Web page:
To address this problem, I will present a novel data-driven methodology framework for study population definition and research eligibility criteria language generation using electronic patient data, especially data from electronic health records. I will use Type 2 diabetes as a proof of concept to show how the value distributions for A1c and age differ between the aggregated target populations from existing Type 2 diabetes trials and the real-world diabetic population. I will discuss how this framework can potentially (1) increase the transparency and contextual assessment of a new clinical trial’s generalizability early on; and (2) facilitate rapid, shared decision making among patients, clinicians, and clinical researchers in determining “studiable” populations and hence to improve the feasibility and efficiency of clinical research recruitment.

Keynote Address

The Future of Developing Drugs: Employing Artificial Intelligence and Biology
Niven R. Narain, PhD1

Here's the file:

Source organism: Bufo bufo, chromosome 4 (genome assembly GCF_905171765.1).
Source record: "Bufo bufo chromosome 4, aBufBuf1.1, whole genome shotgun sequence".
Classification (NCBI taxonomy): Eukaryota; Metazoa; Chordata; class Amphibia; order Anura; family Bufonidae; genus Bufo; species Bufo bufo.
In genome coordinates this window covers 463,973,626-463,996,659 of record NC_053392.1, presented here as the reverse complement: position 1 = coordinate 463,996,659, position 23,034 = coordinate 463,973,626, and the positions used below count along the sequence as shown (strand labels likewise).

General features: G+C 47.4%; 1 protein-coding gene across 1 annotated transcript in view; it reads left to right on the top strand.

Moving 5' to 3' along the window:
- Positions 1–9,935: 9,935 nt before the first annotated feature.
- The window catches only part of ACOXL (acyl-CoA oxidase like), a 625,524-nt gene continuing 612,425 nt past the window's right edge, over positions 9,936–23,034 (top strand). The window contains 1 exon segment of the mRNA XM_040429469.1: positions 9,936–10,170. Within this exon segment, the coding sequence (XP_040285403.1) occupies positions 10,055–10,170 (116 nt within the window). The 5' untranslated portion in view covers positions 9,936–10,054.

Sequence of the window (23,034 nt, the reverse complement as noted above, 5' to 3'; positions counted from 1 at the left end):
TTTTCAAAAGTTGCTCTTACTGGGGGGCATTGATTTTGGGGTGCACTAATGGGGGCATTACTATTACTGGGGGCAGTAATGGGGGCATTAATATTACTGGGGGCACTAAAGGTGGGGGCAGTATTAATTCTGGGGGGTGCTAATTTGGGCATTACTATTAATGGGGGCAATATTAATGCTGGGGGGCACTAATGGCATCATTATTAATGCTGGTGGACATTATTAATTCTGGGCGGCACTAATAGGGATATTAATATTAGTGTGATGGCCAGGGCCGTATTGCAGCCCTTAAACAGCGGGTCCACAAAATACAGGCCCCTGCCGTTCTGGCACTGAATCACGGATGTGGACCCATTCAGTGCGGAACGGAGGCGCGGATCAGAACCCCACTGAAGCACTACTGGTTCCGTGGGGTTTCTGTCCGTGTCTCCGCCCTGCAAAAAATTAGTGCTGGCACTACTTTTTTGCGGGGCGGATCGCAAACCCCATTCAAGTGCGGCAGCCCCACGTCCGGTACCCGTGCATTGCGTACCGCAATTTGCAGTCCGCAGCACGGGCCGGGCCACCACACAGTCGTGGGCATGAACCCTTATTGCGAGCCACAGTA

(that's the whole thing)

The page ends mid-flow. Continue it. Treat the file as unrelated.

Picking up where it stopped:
The past 50 years have afforded both a historical and fundamental lens into human biology driven by the discovery of DNA and explosion of technologies that unravel understanding into biochemical pathways. However, hypothesis-driven translation of this knowledge as a correlate to human disease has not kept pace with the exponential molecular library of information. The complexity and heterogeneity of disease underscore the fundamental need to use biological information as the building blocks of therapeutic development since reductionist approaches often fall short of inferring the causality of drug to target, unfortunately leading to unsuccessful clinical translation. Drug development takes an average 12-14 years and up to $ 2.6 Billion to advance a drug to market. The epidemiology of major diseases like cancer, diabetes, and the "crisis-in-waiting" parkinson's and alzheimer's in aging populations beg for a dynamic and disruptive approach towards understanding disease biology more effectively. The advent of omics technologies have enabled a revolutionary data gathering capability in a biological setting and when combined in a modular manner with clinical, demographic, functional, and molecular data; a more robust narrative of patient biology has been borne. To capture is not to comprehend, hence the employment of Bayesian mathematics combined with the supercomputing architecture represents and Artificial Intelligence (AI) application to biology that truly distinguishes healthy versus disease topographical models of disease. Artificial Intelligence is a bold and effective approach towards making sense of data to highlight areas in biology that may be actionable for drug development and also serve as candidates for biomarkers to be used to realize the vision of precision medicine.